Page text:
This article is the second in a 12-part series about the U.S. addiction crisis. In the interest of compassionate conversation and eliminating stigma, we’ve chosen language that’s cultivated by the Research Recovery Institute and hope it inspires you to as well.

The U.S. drug crisis is impacting everyone, from young children to first responders to librarians. In grappling with this overwhelming life-or-death problem, we may have overlooked one group – drug users – and the way our language generates stigma that only fuels the epidemic.

In his report on Alcohol, Drugs, and Health, former Surgeon General Vivek Murthy argues for a “cultural shift” in how we approach addiction. “For far too long,” Murthy writes, “too many in our country have viewed addiction as a moral failing.” The consequence of this definition is an “added burden of shame that has made people with substance use disorders less likely to come forward and seek help.”

The way in which addiction is framed has enormous consequences, not just for how our health care system treats addiction, but how our entire culture views addictive behavior.

“Choice” has consequences

When addiction is framed as a choice, drug treatment is not a medical necessity, but an elective procedure. Historically, that has meant that drug treatment and recovery programs were prohibitively expensive for many people.

Prior to 2014, only one in 10 addicts sought treatment. That low treatment rate was certainly related to limited access to care. It was also related to the stigma that those in the healthcare profession held toward addicts. One study found that healthcare workers have lower regard for their addicted patients than patients with other conditions.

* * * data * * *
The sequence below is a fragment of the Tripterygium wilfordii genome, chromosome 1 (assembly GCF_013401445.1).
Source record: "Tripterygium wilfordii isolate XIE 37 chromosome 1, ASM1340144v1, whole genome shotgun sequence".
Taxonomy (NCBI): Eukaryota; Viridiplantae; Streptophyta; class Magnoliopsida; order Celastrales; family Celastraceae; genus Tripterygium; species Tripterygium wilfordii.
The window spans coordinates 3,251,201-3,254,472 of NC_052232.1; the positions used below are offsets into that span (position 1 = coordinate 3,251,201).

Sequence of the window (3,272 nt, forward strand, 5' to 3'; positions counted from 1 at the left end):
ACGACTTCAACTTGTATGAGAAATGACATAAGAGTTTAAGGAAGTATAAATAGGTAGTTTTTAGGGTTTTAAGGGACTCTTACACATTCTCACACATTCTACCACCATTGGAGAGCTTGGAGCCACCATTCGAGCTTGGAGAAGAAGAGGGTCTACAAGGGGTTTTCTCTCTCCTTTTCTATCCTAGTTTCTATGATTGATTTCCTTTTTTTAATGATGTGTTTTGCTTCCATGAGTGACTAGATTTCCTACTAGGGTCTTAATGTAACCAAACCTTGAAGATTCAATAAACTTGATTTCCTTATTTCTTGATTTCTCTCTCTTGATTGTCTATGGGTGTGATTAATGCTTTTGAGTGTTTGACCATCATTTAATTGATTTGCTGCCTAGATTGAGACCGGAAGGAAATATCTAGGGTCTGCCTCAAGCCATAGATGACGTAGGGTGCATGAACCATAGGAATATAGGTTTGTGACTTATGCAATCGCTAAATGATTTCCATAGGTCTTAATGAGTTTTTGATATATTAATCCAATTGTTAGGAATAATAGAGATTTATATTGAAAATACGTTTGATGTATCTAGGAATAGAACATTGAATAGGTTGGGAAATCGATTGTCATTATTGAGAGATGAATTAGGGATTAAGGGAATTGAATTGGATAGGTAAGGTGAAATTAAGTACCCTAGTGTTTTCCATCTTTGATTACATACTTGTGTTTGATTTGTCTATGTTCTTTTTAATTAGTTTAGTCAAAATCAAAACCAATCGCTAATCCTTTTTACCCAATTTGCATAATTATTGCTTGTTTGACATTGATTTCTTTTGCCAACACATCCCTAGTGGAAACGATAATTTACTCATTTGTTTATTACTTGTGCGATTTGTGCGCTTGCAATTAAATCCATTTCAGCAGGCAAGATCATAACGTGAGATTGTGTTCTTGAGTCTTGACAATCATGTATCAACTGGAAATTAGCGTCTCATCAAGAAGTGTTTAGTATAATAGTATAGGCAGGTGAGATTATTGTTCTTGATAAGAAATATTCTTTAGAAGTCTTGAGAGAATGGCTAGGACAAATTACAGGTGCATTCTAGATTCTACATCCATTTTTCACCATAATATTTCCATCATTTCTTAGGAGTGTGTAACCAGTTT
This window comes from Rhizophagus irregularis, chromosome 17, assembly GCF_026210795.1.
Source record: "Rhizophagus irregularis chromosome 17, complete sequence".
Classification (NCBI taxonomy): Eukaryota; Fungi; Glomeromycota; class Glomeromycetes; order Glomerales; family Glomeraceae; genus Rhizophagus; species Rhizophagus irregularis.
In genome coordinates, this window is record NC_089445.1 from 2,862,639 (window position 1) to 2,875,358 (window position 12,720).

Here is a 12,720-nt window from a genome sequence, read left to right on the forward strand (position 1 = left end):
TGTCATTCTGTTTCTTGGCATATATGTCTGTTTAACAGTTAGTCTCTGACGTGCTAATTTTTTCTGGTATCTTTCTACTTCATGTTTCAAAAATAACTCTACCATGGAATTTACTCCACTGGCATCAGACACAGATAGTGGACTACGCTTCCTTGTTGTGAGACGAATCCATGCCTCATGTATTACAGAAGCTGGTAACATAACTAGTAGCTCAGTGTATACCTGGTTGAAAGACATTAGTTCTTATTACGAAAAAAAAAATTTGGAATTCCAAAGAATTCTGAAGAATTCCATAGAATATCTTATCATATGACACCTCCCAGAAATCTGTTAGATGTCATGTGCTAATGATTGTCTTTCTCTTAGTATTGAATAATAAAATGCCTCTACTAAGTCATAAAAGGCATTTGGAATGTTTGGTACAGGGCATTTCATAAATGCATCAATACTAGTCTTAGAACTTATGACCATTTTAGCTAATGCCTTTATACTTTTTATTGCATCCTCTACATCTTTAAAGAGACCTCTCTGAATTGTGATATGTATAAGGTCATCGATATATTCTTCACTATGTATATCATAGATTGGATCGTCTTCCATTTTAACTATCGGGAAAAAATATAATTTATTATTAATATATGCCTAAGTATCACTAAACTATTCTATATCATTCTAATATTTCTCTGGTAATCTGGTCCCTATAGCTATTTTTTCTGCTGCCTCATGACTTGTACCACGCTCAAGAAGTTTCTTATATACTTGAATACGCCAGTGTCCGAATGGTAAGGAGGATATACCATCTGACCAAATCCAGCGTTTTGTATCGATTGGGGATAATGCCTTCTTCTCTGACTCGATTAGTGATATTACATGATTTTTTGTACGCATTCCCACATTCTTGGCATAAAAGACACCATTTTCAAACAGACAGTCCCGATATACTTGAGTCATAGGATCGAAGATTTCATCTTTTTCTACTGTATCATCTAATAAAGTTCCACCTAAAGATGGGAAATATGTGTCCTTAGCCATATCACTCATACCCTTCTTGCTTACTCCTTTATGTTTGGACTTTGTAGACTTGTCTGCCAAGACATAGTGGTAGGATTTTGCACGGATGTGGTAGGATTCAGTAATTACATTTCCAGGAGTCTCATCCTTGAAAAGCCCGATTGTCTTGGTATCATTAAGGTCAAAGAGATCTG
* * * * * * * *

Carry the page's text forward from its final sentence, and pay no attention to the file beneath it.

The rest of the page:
The choice model doesn’t only impact treatment options for addiction. The phrase “war on drugs” suggests that drug abusers are bad guys who have taken the wrong side. Sentencing laws group drug users alongside others deemed to have moral failings sufficiently poisonous to require removal from society.

“Choice” makes it simple to deny treatment to or promote the incarceration of people who elect to become addicted. The choice metaphor has also allowed anyone who hasn’t made the same choice to ignore the problem. Choice implies blame, and this blame has helped us avoid taking any societal responsibility for the drug crisis.

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Parent Co. partnered with Aspenti because they know that carrying the weight of the addiction crisis is everyone’s responsibility.

How the disease model reduces stigma

The disease model of addiction shifts our national focus from blame to recovery. Under a disease model, addicts are not immoral. They are ill.

Under the Affordable Care Act, addiction treatment became an “essential benefit,” meaning that 2.8 million people suffering from addiction now have coverage. That coverage – especially in states that accepted Medicare expansions – is almost certainly saving lives, as it now covers not only inpatient detox, but also counseling and medication.

Under a disease model, addicts are not criminals. They’re citizens in need of assistance. Portugal, faced with similar drug problems as the U.S., redefined addiction as a disease both medically and legally, expanding medical treatment and decriminalizing drug use. Rather than jailing drug users, Portugal brings them to hearings with social workers.

When drug users are not afraid of arrest, they are also more likely to seek treatment. Now, the rate of drug-related death in Portugal is six per million. In the United States, it’s 312 per million.

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The language of addiction